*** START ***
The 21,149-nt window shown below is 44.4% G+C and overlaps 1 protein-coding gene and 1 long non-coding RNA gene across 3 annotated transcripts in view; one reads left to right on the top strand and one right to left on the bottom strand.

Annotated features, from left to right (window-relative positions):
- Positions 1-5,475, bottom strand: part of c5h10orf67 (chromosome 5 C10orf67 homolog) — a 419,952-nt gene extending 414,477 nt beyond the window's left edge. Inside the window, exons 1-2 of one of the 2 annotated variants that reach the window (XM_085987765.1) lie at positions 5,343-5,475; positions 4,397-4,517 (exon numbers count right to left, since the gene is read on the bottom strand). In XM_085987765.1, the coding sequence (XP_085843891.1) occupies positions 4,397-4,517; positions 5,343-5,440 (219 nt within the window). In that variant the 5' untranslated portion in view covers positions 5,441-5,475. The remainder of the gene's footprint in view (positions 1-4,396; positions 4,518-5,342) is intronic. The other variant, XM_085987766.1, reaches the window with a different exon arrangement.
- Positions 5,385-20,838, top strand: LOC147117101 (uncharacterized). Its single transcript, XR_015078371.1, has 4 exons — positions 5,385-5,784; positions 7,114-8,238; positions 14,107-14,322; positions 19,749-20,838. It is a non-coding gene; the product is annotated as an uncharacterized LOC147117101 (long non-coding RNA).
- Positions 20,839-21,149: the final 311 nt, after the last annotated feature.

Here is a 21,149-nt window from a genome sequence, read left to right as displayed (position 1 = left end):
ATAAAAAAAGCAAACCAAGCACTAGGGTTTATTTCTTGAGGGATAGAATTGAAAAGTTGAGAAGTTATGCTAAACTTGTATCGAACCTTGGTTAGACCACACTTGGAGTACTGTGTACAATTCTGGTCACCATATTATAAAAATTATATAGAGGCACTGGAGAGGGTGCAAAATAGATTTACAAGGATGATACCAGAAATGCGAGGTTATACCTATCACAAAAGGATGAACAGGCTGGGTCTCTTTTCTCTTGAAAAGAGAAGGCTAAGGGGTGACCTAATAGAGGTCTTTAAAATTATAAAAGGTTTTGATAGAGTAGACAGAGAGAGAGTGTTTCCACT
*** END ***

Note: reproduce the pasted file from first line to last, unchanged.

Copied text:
The 21,149-nt window shown below is 44.4% G+C and overlaps 1 protein-coding gene and 1 long non-coding RNA gene across 3 annotated transcripts in view; one reads left to right on the top strand and one right to left on the bottom strand.

Annotated features, from left to right (window-relative positions):
- Positions 1-5,475, bottom strand: part of c5h10orf67 (chromosome 5 C10orf67 homolog) — a 419,952-nt gene extending 414,477 nt beyond the window's left edge. Inside the window, exons 1-2 of one of the 2 annotated variants that reach the window (XM_085987765.1) lie at positions 5,343-5,475; positions 4,397-4,517 (exon numbers count right to left, since the gene is read on the bottom strand). In XM_085987765.1, the coding sequence (XP_085843891.1) occupies positions 4,397-4,517; positions 5,343-5,440 (219 nt within the window). In that variant the 5' untranslated portion in view covers positions 5,441-5,475. The remainder of the gene's footprint in view (positions 1-4,396; positions 4,518-5,342) is intronic. The other variant, XM_085987766.1, reaches the window with a different exon arrangement.
- Positions 5,385-20,838, top strand: LOC147117101 (uncharacterized). Its single transcript, XR_015078371.1, has 4 exons — positions 5,385-5,784; positions 7,114-8,238; positions 14,107-14,322; positions 19,749-20,838. It is a non-coding gene; the product is annotated as an uncharacterized LOC147117101 (long non-coding RNA).
- Positions 20,839-21,149: the final 311 nt, after the last annotated feature.

Here is a 21,149-nt window from a genome sequence, read left to right as displayed (position 1 = left end):
ATAAAAAAAGCAAACCAAGCACTAGGGTTTATTTCTTGAGGGATAGAATTGAAAAGTTGAGAAGTTATGCTAAACTTGTATCGAACCTTGGTTAGACCACACTTGGAGTACTGTGTACAATTCTGGTCACCATATTATAAAAATTATATAGAGGCACTGGAGAGGGTGCAAAATAGATTTACAAGGATGATACCAGAAATGCGAGGTTATACCTATCACAAAAGGATGAACAGGCTGGGTCTCTTTTCTCTTGAAAAGAGAAGGCTAAGGGGTGACCTAATAGAGGTCTTTAAAATTATAAAAGGTTTTGATAGAGTAGACAGAGAGAGAGTGTTTCCACT